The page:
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Home with the Blues

Joe "Guitar" Hughes has never strayed far from the town that gave him his sound

On June 19, there was a fish fry at the Savoy Ice House on Dowling Street in the Third Ward. The occasion, of course, was Juneteenth, and the band playing on the sidewalk was making a joyful noise. Joe Hughes, standing in with some old friends, growled and shouted his way through a volley of familiar R&B standards, as the notes from his Fender bent and twisted their way through the dancing crowd in the parking lot and out into the neighborhood.

After turning over the lead, Hughes sat down with some acquaintances. Then a motion from the bass player caught his eye and drew him away. After a side-of-the-mouth exchange, Hughes nodded. When the song that was being played ended, the bassist unstrapped his instrument and handed it to Hughes, whose callused, muscular fingers began dancing an intricate jazz shuffle down the strings. It was not surprising to learn that Joe Hughes -- a man who has literally made "guitar" his middle name -- is on occasion also a world-class bass player.

Indeed, there's much about Joe "Guitar" Hughes that indicates the Texas double-shuffle is the pulse of his soul, the heartbeat that feeds the flights of fancy that his fingers and mind are prone to. In classic Texas bluesman fashion, Hughes -- who learned his craft alongside Albert Collins, who left Houston to head west, and Johnny Copeland, who bailed to head east -- is far more of a sensation in Europe than he is in his hometown. But of that trio of teenage pals from the Third Ward, it's Hughes' licks and lyrics that somehow sound the most like a street party on Dowling on a hot summer night.

Hughes' enthusiasm for the southeast Houston neighborhood in which he grew up can be infectious. When he talks about "back in the day," weed-covered lots materialize through the fog of time into shimmering, throbbing establishments of music, light and emotion. When his low, rhythmic voice tells of what it was like to hear Hop Wilson play, the beers in the coolers of the Live Oak Grove begin to clink together in time to the over-amped notes of a long-dead bluesman's steel guitar. Ask Hughes about the obscure, talented, self-destructive singer/piano player Elmore Nixon, and he tells of the time he saw Nixon walking down Tuam and refused to let him pass without singing a song. Few of the things never seen by most are as clear as the image of Hughes blocking the path of the tall, lanky singer until Nixon, laughing, began singing, "Mama's little baby loves shortnin' bread, shortnin' bread, shortnin' bread ...." Decades later, there's still amazement mixed in with the laughter in Hughes' voice as he says, "I'll never forget that."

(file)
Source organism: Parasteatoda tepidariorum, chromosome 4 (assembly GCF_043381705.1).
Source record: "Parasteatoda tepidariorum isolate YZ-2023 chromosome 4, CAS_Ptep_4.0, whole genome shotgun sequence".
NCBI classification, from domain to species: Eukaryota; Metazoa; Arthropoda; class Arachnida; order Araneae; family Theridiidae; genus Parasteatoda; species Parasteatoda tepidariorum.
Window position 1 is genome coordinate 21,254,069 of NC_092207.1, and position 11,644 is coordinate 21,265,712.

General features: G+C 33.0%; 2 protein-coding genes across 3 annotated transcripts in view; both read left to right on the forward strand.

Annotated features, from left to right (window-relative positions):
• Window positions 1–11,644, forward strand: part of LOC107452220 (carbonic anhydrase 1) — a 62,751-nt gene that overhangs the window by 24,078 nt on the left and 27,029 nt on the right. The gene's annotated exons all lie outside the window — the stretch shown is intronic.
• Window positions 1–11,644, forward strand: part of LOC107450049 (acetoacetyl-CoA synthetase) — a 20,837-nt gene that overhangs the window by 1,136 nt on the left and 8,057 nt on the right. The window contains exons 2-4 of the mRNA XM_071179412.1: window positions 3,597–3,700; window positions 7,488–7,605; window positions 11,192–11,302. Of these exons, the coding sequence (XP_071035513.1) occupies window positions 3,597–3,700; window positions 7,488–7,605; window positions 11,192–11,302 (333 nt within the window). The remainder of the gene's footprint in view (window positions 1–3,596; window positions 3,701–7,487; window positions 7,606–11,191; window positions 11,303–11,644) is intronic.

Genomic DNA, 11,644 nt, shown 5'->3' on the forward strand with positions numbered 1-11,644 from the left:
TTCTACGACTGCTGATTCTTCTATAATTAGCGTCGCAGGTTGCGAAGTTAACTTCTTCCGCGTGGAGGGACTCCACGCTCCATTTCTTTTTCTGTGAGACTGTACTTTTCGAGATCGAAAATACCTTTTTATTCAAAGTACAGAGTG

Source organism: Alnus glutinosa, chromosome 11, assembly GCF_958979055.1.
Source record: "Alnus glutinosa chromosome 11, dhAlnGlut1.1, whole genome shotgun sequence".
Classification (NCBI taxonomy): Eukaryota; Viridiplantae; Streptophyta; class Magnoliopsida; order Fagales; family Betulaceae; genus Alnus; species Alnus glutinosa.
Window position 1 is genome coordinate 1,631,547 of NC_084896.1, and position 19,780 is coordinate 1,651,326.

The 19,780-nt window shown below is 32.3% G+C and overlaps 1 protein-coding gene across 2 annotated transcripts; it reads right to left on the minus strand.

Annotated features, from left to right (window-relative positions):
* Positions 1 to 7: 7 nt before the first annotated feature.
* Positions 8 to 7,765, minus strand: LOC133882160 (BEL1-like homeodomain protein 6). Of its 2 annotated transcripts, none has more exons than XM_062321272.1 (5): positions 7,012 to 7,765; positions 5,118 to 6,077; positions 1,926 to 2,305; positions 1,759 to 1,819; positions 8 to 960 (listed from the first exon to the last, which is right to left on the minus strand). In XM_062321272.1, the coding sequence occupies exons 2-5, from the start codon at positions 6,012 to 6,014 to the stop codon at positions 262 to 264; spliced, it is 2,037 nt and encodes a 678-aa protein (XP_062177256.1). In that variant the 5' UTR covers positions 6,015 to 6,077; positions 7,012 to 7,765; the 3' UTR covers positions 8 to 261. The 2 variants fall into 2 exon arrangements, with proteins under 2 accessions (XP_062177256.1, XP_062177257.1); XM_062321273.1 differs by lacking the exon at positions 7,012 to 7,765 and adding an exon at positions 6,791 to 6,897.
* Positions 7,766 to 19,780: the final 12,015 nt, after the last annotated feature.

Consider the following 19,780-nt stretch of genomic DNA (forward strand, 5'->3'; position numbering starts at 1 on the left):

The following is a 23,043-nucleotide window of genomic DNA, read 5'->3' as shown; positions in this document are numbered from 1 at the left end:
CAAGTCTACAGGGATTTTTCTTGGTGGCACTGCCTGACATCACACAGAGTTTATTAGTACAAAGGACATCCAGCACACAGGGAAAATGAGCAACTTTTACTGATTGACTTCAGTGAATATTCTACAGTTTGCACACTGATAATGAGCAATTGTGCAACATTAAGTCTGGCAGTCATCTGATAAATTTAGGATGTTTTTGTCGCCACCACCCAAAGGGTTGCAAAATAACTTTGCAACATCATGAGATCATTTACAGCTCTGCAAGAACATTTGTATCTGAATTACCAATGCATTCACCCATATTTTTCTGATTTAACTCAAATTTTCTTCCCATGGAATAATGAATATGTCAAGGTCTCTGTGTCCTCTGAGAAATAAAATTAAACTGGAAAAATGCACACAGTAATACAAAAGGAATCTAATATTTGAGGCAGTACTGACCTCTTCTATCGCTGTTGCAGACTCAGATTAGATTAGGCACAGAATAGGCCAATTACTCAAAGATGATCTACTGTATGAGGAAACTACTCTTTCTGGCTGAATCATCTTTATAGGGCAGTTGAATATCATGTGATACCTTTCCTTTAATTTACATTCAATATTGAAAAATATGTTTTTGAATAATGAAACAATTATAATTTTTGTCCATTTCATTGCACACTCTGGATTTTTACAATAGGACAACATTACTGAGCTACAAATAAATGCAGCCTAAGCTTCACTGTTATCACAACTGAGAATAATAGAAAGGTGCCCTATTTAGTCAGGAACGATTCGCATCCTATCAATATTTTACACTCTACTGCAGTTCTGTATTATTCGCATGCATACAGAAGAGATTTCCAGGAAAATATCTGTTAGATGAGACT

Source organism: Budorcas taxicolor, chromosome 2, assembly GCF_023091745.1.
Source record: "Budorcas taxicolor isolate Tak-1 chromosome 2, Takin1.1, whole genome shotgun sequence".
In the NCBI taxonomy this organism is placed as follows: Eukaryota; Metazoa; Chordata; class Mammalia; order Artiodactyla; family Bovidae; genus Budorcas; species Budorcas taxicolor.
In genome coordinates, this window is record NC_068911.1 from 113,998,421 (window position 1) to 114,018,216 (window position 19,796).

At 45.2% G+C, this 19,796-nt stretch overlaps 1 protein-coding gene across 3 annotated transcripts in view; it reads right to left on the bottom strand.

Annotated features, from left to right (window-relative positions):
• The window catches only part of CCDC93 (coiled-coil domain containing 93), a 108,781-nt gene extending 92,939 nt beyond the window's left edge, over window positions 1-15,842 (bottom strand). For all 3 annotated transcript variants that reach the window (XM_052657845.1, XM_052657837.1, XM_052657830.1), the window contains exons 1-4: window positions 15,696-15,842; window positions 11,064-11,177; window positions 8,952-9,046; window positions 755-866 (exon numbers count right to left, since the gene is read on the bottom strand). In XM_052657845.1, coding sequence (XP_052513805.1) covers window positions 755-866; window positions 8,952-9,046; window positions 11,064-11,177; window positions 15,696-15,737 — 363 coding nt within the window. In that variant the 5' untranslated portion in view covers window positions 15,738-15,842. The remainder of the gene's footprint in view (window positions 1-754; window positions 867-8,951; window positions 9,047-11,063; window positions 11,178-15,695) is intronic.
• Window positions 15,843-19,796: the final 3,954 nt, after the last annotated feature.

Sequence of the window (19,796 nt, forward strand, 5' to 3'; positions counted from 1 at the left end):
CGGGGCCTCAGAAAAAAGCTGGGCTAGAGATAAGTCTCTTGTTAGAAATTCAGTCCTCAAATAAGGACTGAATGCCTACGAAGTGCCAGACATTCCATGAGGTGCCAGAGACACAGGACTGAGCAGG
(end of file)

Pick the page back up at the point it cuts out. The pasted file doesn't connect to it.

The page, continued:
The sum of the things that Joe Hughes will never forget is a large portion of what makes up Houston blues. On his latest CD, Texas Guitar Slinger, the title track is an autobiographical acknowledgment of a host of Houston guitarists who influenced the distinctive Hughes style. The line "Raised on Lightnin' Hopkins, weaned on Gatemouth Brown" is followed by references to T-Bone Walker, Albert Collins, Pete Mayes, Clarence Hollimon and Johnny Brown in a virtual Who's Who of Texas blues guitar. It's an old and familiar gambit in the blues, this comparison of the performer to heroes and peers, that has gained a certain cachet with the younger white artists who make up much of the ranks of a new generation of blues players.

Unlike these contenders-in-training, though, Hughes is not talking about strange sounds he heard on the radio. He's talking about people he knew firsthand. Growing up in the Third Ward in the 1940s was the bluesman's equivalent of being a Muslim born in Mecca -- what is a once-in-a-lifetime event for others was simply day-to-day life for Hughes. When he mentions Lightnin' Hopkins as an influence, he's discussing not the Hopkins of internationally distributed albums and tours with the Grateful Dead, but a street performer whose presence around the Third Ward was as omnipresent as the asphalt of McGowan Street. Hughes' childhood was, simply, one surrounded by music and musicians.

The instrument that eventually became Hughes' middle name was at first an afterthought. As a teenager, Hughes dreamed of becoming a balladeer, and he regularly performed popular vocal numbers at talent shows. Like most performers making their first few public appearances, stage fright was a factor, and Hughes decided the best cure for the jitters was to find something to do with his hands. Simple economics ruled out acquiring a saxophone, but dishwasher's wages enabled the 15-year-old performer to become the owner of an acoustic guitar.

That instrument soon became a permanent appendage as Hughes roamed the streets of his neighborhood studying now-legendary Third Ward troubadours. When night fell, Hughes would travel to the Club Matinee on Lyons Avenue. For touring acts and the stars of Houston's Duke/Peacock label, a visit to Houston meant stopping by the Matinee for an after-show dinner and sitting in on the jam sessions that often went on until sunrise. It also provided a teenage guitarist a chance to spy on the styles of such artists as T-Bone Walker, Lowell Fulsom and Hughes' favorite talent -- then and now -- Clarence "Gatemouth" Brown.

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